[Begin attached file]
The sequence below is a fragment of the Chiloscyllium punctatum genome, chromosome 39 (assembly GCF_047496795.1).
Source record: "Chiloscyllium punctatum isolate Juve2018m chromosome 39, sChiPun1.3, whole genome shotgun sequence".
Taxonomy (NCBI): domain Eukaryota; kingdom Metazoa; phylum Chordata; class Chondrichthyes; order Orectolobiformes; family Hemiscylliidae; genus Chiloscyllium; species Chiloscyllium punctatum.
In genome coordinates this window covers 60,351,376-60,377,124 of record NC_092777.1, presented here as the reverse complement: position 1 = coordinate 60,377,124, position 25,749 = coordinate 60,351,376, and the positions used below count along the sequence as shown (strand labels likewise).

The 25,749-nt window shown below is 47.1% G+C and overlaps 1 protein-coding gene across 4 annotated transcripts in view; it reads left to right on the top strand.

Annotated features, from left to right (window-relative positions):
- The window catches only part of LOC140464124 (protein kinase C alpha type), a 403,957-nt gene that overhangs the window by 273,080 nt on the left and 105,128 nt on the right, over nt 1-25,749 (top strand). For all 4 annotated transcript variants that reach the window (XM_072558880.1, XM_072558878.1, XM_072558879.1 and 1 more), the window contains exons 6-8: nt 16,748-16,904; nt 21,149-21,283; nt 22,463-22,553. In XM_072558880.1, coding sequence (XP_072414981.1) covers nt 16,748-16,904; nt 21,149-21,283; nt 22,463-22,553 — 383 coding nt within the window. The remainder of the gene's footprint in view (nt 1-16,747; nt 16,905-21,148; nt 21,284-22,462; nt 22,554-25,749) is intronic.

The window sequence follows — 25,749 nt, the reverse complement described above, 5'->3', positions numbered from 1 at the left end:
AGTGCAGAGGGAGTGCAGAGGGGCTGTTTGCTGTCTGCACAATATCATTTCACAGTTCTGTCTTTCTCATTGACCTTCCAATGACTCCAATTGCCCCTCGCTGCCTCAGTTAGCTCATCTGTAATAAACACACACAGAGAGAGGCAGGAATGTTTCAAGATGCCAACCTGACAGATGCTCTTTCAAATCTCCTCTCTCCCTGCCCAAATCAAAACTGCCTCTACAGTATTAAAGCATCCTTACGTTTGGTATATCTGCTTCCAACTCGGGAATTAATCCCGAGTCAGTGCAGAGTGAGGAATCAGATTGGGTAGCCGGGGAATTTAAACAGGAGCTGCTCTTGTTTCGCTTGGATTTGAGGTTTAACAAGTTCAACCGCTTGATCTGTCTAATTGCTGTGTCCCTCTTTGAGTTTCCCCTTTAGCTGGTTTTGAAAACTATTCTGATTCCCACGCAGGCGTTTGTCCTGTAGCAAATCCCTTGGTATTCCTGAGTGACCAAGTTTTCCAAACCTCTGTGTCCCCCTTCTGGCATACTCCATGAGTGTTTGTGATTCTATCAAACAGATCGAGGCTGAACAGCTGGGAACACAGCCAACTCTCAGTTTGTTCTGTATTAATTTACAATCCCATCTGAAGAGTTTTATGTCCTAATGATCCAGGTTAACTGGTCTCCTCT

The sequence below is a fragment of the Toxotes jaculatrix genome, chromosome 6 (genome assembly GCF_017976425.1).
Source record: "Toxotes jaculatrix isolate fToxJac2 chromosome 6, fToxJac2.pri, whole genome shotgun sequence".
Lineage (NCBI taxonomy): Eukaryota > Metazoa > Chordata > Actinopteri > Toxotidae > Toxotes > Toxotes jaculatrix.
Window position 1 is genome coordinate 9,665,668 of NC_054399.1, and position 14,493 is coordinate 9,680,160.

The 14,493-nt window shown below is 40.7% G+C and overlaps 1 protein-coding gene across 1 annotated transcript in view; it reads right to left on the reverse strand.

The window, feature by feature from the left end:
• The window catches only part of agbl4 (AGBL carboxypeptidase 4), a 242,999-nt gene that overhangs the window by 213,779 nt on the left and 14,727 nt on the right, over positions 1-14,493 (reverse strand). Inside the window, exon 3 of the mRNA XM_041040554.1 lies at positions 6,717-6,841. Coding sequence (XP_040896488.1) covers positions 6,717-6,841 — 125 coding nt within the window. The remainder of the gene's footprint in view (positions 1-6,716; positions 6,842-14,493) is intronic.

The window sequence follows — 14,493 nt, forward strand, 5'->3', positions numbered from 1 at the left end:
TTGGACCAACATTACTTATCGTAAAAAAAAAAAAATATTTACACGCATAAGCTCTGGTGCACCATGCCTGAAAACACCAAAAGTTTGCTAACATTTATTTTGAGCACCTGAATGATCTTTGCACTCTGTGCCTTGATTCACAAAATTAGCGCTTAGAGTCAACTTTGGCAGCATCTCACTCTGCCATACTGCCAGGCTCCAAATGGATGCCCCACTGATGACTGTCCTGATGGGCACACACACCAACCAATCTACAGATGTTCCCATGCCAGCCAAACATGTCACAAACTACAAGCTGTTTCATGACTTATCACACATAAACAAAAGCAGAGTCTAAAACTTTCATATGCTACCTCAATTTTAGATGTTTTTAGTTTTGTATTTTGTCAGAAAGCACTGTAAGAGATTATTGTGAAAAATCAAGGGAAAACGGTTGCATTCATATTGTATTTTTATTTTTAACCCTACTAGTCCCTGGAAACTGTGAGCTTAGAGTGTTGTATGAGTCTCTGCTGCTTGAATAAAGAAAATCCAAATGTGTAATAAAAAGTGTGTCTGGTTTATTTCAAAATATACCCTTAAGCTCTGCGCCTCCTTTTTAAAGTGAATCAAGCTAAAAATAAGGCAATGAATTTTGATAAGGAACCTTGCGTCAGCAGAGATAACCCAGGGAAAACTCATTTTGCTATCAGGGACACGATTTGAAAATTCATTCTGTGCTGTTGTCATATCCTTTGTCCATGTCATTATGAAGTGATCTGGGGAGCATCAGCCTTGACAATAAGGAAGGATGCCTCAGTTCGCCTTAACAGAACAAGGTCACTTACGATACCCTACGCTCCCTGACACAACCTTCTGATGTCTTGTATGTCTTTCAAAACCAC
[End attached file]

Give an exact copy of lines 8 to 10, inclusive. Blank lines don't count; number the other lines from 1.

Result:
The window sequence follows — 25,749 nt, the reverse complement described above, 5'->3', positions numbered from 1 at the left end:
AGTGCAGAGGGAGTGCAGAGGGGCTGTTTGCTGTCTGCACAATATCATTTCACAGTTCTGTCTTTCTCATTGACCTTCCAATGACTCCAATTGCCCCTCGCTGCCTCAGTTAGCTCATCTGTAATAAACACACACAGAGAGAGGCAGGAATGTTTCAAGATGCCAACCTGACAGATGCTCTTTCAAATCTCCTCTCTCCCTGCCCAAATCAAAACTGCCTCTACAGTATTAAAGCATCCTTACGTTTGGTATATCTGCTTCCAACTCGGGAATTAATCCCGAGTCAGTGCAGAGTGAGGAATCAGATTGGGTAGCCGGGGAATTTAAACAGGAGCTGCTCTTGTTTCGCTTGGATTTGAGGTTTAACAAGTTCAACCGCTTGATCTGTCTAATTGCTGTGTCCCTCTTTGAGTTTCCCCTTTAGCTGGTTTTGAAAACTATTCTGATTCCCACGCAGGCGTTTGTCCTGTAGCAAATCCCTTGGTATTCCTGAGTGACCAAGTTTTCCAAACCTCTGTGTCCCCCTTCTGGCATACTCCATGAGTGTTTGTGATTCTATCAAACAGATCGAGGCTGAACAGCTGGGAACACAGCCAACTCTCAGTTTGTTCTGTATTAATTTACAATCCCATCTGAAGAGTTTTATGTCCTAATGATCCAGGTTAACTGGTCTCCTCT

The sequence below is a fragment of the Toxotes jaculatrix genome, chromosome 6 (genome assembly GCF_017976425.1).